I was hesitant to read this novel. I don't know why. I loved The Wednesday Wars, but there was something about this novel that turned me off. It could have been because B&N was pushing it hard in their stores, and they do not do that for all their books (hey, I'm a teacher; I like fairness). So, while spending time at the library I saw it and thought, "Why not?"
What a great coming of age novel rife with anger, angst, family, and friendship. Doug is a middle schooler who just wants to fit in and be normal. But Doug's life is anything but normal - his father is abusive, his oldest brother is returning from 'Nam, and his middle brother is being accused of thievery. To make matters worse, the principal is no fan of his; the PE teacher is no fan of his; actually, it seems none of the teachers are a fan of his (except one). These cause more than one headache in Doug's life in a new town. After all, it's hard to make friends and develop trust when everyone thinks your brother is a thief and that you are a skinny thug; however, Schmidt does not leave his audience without hope: he offers us a librarian, a playwright, and a girl who will open doors and change Doug's life forever, whether he likes it or not.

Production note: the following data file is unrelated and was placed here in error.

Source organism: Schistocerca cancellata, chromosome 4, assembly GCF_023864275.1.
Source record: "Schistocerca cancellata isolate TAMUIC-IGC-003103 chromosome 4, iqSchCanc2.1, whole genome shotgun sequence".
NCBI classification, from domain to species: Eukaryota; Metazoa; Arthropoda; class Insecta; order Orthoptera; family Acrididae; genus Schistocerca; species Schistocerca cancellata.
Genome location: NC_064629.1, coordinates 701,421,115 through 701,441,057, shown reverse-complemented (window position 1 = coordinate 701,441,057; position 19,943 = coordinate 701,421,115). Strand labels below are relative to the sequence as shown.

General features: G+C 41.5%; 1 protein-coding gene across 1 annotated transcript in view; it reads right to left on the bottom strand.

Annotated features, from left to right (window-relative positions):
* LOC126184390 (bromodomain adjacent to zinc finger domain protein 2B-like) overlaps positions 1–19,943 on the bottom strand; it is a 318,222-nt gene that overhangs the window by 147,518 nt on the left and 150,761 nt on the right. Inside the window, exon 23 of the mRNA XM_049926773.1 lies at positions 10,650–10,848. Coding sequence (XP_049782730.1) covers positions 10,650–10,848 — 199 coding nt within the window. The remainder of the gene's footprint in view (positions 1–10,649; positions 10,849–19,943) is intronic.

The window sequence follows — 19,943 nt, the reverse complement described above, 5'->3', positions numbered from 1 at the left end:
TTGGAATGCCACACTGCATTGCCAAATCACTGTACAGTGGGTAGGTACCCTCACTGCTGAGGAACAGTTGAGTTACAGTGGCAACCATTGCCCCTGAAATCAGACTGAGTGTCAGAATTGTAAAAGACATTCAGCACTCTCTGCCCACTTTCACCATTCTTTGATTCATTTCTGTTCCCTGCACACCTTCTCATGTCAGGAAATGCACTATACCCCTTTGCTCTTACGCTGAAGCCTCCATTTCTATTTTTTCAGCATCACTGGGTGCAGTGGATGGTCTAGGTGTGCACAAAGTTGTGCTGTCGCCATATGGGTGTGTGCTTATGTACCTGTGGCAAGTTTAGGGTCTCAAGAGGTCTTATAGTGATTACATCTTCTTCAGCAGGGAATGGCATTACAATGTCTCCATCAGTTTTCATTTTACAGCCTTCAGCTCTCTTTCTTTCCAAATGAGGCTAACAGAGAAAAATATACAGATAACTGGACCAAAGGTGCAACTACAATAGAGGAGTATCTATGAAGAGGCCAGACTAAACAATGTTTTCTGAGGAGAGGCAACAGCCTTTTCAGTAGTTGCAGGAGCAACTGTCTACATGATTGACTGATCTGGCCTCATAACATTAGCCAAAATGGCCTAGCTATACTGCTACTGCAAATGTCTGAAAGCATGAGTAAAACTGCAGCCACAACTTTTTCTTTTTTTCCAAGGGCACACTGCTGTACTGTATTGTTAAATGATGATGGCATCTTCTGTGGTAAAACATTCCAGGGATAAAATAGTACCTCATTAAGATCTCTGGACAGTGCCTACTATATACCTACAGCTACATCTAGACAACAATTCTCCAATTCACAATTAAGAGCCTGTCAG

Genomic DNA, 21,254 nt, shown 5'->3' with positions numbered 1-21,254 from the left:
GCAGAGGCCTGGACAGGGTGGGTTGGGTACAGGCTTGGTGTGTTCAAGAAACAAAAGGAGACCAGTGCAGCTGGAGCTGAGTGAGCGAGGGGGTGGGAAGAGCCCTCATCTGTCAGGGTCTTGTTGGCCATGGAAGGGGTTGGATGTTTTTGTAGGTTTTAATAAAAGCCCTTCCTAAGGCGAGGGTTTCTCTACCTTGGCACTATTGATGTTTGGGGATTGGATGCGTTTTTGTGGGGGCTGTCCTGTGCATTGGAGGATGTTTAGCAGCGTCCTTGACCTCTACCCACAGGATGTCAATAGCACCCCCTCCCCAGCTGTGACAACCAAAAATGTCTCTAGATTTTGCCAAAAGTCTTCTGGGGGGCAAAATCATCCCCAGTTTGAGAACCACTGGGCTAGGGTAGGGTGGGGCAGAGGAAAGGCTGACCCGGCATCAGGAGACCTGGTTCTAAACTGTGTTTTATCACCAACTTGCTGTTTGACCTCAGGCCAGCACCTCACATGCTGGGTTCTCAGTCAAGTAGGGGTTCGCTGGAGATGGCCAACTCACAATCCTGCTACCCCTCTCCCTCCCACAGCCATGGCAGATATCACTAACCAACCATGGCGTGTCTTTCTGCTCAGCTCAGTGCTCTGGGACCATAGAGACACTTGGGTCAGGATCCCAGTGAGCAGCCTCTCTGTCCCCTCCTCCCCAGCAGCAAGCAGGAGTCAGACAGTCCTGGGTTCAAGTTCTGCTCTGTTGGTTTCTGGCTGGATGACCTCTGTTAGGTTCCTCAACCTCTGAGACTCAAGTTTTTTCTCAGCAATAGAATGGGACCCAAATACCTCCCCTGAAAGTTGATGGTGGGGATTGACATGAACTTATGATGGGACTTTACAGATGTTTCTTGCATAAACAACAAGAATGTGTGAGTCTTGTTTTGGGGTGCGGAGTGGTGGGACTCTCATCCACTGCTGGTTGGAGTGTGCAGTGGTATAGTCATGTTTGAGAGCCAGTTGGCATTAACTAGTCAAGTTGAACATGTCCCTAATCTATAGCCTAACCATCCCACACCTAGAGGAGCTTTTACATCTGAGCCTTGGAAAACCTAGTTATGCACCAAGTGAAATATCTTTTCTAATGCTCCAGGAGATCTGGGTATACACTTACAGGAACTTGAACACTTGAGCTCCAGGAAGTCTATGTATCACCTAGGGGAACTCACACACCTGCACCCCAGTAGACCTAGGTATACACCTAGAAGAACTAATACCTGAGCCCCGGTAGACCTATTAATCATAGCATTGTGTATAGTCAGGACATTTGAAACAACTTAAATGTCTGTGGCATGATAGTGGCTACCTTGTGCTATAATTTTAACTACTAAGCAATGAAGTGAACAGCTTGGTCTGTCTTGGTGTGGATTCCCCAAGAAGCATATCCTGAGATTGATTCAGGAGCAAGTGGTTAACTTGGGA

But through it all, Doug is able to gain trust and form friendships with just about everyone in town: Lil, classmates, teachers, and librarians. As a matter of fact, it is at the library that Doug really finds out who he is...someone worth it. This book exemplifies the adage that "it takes a village to raise a child."
This book would appeal to both girls and boys. It would be a great recommendation to all students, and it would be a great realistic historical novel to add to the reading curriculum.